Two independent studies by teams in China and North America have found evidence to suggest that a father's diet can influence the health and weight of his offspring.
Published in the journal Science, both studies looked at the effects of different diets of male mice on their offspring.
The first study, by a group of researchers in China, took sperm from two groups of mice, one receiving a high-fat diet and one receiving a normal, healthier diet, and used it to impregnate female mice. Once the offspring were born, the team monitored their weight, level of glucose intolerance and insulin resistance.
The results showed that although the offspring of the males who were fed the high-fat diets did not gain more weight than the offspring fed the normal, healthier diet, they did show a decreased resistance to insulin and a glucose intolerance, both factors in the development of diabetes.
In the second study, researchers from the U.S. and Canada instead fed mice a low-protein diet and compared the results to a control group. In their study, the team found changes to a group of genes responsible for the development of stem cells, which in early life can develop into many different types of cells within the body, as well as repair and replace body tissue; however, no other changes were found.
The results go against the previous assumption that the only impact males have on their offspring is from their DNA, and support the findings of other recent studies which suggest that the diet and lifestyle habits of males, like females, can have an important effect on their offspring's health.
A 2013 study by McGill University found that when male lab mice had a diet that was low in vitamin B9, also known as folate, they fathered offspring with a 30% higher rate of birth defects, compared to the offspring of mice who had consumed sufficient amounts of folate. The results led the team to conclude that although women are often encouraged to take folic acid supplements to reduce the risk of miscarriage and birth defects, "[the] research suggests that fathers need to think about what they put in their mouths, what they smoke and what they drink and remember they are caretakers of generations to come."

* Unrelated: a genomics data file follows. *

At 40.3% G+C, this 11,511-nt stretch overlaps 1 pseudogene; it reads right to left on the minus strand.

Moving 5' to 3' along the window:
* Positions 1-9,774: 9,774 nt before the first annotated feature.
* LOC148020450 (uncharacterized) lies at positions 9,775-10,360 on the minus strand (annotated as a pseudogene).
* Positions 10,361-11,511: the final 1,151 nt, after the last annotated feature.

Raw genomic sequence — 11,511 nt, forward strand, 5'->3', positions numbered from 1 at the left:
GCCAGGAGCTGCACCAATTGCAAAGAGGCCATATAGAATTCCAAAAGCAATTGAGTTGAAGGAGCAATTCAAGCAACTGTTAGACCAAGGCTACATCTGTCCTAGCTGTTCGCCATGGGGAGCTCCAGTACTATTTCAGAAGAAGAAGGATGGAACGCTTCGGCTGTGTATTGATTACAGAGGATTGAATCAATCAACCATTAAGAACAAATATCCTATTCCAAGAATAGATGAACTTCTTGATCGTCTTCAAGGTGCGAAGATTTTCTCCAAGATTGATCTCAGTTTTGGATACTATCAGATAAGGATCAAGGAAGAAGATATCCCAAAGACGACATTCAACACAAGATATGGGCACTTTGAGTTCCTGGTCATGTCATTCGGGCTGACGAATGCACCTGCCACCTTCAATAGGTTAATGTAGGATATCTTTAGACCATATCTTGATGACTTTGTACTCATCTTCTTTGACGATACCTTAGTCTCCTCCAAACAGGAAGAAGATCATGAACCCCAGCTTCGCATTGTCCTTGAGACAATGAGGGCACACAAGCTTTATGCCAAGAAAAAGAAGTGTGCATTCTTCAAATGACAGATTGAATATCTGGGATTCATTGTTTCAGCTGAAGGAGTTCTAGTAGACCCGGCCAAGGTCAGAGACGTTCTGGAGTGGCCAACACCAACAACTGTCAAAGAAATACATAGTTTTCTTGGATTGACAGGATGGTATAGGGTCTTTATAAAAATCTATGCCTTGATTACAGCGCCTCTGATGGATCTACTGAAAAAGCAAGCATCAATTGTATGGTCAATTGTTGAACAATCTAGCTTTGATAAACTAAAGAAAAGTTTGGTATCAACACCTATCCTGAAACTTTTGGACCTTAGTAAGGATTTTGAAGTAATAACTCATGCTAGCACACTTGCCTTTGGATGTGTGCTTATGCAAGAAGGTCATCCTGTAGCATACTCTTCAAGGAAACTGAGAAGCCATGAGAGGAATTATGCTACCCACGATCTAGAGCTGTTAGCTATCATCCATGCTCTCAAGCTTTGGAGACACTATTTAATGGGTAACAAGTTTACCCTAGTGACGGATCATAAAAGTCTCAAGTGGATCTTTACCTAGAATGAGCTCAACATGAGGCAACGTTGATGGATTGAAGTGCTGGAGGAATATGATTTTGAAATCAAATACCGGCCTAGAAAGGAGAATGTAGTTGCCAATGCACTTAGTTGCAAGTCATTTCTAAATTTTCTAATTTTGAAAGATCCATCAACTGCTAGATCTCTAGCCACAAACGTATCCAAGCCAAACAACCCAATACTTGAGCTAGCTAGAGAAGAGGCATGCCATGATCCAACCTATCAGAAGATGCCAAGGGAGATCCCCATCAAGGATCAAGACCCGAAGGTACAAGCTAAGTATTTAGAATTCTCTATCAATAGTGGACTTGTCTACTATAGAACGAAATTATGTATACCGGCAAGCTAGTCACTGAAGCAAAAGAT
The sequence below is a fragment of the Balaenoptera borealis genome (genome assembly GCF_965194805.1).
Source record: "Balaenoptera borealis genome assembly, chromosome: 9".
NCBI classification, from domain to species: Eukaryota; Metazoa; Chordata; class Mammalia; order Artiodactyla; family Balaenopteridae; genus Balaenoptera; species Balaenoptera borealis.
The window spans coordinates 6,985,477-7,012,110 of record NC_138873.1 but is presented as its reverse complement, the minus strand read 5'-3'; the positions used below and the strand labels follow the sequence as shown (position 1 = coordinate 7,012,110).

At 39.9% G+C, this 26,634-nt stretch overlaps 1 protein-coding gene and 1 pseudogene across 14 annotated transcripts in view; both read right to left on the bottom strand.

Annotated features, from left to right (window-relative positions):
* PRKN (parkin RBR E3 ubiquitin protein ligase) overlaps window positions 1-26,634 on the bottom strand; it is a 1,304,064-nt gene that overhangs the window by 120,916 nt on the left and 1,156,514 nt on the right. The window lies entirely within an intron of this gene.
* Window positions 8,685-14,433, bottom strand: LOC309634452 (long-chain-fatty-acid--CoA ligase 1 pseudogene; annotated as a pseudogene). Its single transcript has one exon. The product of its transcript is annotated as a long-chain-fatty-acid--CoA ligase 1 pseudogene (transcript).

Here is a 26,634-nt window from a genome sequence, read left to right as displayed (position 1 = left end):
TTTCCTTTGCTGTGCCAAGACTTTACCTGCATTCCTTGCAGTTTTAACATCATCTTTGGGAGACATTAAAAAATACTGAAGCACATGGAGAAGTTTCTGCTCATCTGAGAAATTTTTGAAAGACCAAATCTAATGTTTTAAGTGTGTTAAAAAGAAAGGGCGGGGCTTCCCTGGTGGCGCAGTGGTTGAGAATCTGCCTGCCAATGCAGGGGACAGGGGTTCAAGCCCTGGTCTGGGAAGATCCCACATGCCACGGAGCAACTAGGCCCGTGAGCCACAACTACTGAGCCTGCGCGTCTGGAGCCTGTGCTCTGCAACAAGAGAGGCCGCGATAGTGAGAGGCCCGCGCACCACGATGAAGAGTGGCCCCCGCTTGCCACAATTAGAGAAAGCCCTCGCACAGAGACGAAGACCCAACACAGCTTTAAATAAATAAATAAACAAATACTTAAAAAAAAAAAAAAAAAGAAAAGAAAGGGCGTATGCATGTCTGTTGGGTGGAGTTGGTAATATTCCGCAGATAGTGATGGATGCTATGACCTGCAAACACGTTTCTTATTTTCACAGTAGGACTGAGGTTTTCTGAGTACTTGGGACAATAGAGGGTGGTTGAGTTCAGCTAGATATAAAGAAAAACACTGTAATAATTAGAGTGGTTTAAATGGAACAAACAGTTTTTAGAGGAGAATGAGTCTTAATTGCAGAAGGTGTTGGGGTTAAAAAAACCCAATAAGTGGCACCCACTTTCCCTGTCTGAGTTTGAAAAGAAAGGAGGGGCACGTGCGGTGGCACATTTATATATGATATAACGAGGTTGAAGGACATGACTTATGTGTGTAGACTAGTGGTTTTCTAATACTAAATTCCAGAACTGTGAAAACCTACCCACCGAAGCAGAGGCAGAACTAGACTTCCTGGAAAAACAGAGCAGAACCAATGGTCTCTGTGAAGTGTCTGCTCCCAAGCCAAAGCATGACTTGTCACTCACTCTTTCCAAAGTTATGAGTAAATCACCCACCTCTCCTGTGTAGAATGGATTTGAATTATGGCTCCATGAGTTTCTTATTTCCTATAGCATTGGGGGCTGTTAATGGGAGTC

A 2014 study from the University of New South Wales in Sydney, Australia, also showed similar results when the team of researchers mated two groups of male rats with slim, healthy female rats. One of the groups of male rats was fed a high-fat diet, while the other received a normal, healthy diet. The results showed that the offspring born to the obese fathers who were fed a high-fat diet showed a genetic predisposition for obesity and changes to the pancreas, the organ responsible for producing insulin and regulating blood sugar levels, both important factors in diabetes.
And in the first study to be conducted on humans, after collecting medical information from both parents, as well as DNA from the umbilical cords of newborn babies, a team from Duke University, U.S.A., found a link between obesity levels in fathers and an increased risk in their children developing health-related cancers.